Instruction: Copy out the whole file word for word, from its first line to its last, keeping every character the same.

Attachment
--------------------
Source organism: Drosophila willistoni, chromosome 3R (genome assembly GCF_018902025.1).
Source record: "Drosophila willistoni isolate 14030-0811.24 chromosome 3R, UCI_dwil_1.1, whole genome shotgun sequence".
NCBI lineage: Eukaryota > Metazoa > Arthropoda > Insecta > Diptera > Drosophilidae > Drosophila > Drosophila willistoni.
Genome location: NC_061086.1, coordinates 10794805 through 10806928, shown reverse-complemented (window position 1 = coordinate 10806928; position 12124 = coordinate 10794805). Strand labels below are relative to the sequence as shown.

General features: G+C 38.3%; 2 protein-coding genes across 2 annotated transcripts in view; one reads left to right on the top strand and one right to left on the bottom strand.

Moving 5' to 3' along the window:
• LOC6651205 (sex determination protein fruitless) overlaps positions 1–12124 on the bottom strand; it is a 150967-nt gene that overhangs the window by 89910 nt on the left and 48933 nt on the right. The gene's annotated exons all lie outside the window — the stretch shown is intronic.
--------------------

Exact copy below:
Source organism: Drosophila willistoni, chromosome 3R (genome assembly GCF_018902025.1).
Source record: "Drosophila willistoni isolate 14030-0811.24 chromosome 3R, UCI_dwil_1.1, whole genome shotgun sequence".
NCBI lineage: Eukaryota > Metazoa > Arthropoda > Insecta > Diptera > Drosophilidae > Drosophila > Drosophila willistoni.
Genome location: NC_061086.1, coordinates 10794805 through 10806928, shown reverse-complemented (window position 1 = coordinate 10806928; position 12124 = coordinate 10794805). Strand labels below are relative to the sequence as shown.

General features: G+C 38.3%; 2 protein-coding genes across 2 annotated transcripts in view; one reads left to right on the top strand and one right to left on the bottom strand.

Moving 5' to 3' along the window:
• LOC6651205 (sex determination protein fruitless) overlaps positions 1–12124 on the bottom strand; it is a 150967-nt gene that overhangs the window by 89910 nt on the left and 48933 nt on the right. The gene's annotated exons all lie outside the window — the stretch shown is intronic.